How Can Families Heal From Addiction?
Addiction is a family disease and affects more people than the addicted person probably realizes. Friends, spouses, parents, and children all may have struggles related to their loved one’s addiction.
When a person gets clean, their families go through several emotions just like they do. There are also a lot of fears and unresolved feelings caused by the addiction that need to be resolved. Families can play a large part in the recovery of a person with a substance use disorder. At the same time, they probably have a lot of questions and concerns about their loved one’s recovery.
A person with an addiction needs to focus on themselves and their recovery. Making amends and gaining trust back can’t happen overnight, just like addiction didn’t happen at night. Family members can’t fix an addicted person, and an addicted person can’t fix their family.
Getting Help for Family Members
If you’re somebody whose loved one is struggling with addiction and recovery; there are resources available. They may include:
- Support groups for families of people in recovery. Al-Anon, Codependents Anonymous, and other groups can provide vital support to your family.
- Online resources. There are many online support groups and forums where you can reach out and get help anonymously if you want.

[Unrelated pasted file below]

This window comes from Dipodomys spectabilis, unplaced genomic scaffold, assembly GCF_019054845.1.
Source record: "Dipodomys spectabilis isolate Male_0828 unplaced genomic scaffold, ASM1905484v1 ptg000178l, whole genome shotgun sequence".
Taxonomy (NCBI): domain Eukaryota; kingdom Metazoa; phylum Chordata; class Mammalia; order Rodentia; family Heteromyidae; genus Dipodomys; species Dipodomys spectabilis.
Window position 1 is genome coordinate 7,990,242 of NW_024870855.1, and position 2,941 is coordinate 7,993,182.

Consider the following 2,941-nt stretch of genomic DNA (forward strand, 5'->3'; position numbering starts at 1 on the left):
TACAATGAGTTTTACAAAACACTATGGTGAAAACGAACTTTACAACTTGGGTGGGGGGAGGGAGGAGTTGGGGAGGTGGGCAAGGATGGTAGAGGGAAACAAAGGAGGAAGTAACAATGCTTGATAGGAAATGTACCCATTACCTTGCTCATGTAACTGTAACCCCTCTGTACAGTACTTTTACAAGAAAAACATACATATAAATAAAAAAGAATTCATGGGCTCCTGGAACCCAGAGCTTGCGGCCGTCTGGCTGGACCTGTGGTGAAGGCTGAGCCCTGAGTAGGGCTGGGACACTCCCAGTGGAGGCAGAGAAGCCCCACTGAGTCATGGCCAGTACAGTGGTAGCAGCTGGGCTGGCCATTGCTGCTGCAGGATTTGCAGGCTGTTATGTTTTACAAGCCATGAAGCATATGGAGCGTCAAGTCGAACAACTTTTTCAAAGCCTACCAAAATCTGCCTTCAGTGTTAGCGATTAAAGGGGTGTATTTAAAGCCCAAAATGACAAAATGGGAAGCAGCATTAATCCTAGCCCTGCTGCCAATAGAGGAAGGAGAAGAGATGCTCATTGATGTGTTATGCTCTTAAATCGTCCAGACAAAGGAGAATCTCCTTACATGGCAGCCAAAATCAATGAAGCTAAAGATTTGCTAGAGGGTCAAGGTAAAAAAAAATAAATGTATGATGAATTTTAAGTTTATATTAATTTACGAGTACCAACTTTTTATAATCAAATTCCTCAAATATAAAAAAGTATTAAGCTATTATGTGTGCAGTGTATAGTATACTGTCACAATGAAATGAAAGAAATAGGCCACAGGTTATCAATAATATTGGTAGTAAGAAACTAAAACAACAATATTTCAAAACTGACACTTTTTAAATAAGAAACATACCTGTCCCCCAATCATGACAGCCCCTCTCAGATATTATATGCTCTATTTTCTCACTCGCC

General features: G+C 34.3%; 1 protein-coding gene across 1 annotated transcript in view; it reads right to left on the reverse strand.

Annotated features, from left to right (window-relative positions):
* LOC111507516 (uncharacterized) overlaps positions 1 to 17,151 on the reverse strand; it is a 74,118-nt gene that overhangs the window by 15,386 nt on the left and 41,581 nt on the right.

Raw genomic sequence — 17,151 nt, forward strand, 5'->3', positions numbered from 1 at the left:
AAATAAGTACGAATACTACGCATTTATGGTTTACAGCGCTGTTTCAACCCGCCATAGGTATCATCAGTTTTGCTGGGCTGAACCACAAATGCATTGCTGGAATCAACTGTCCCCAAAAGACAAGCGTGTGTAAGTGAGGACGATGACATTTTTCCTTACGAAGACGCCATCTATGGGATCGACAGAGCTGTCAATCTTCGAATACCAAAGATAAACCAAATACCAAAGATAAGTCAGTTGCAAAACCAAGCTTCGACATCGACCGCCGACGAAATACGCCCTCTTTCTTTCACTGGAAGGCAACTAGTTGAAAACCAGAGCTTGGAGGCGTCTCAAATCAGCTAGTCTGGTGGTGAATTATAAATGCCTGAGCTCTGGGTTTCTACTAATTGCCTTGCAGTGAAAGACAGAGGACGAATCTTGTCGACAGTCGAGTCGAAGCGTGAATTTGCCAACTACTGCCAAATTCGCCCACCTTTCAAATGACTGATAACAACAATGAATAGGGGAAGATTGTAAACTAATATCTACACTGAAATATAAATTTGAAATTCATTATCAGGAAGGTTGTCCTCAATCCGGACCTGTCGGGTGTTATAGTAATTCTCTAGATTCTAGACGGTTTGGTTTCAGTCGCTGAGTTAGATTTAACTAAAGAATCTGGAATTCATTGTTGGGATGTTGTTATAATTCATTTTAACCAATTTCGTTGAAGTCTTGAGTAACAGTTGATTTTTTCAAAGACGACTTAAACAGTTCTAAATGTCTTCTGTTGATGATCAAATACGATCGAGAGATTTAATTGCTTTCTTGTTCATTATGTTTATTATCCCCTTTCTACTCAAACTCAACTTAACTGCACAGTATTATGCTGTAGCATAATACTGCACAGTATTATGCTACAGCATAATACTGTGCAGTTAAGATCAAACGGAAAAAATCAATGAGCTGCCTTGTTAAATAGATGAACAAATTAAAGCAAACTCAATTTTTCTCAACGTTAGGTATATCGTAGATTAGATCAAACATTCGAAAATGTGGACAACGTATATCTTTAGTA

- Family therapy. Many people in recovery will have a family therapy session available in treatment.
- Learning about addiction. Read books or articles about recovery. There are many books available for family members of recovering addicts.
- Individual therapy. Sometimes, a family member will need to seek individual treatment to learn about self-care and the recovery journey.
If you’re a loved one of somebody in recovery, accept help when it’s offered. You are not alone, and you, too, are worthy of love and empathy. Make sure that you take time for yourself. You can’t help anyone else if you’re not also helping yourself.
Are You Ready for Sober Living?
After drug treatment, many people in recovery choose to transition to sober living homes. Living with other people who have the same goals can help quell your anxiety and gain confidence when you’re new to recovery. Learn more about your sober living options and how we can help by calling us at 760-216-2077.
CategoriesDrug and Alcohol Counseling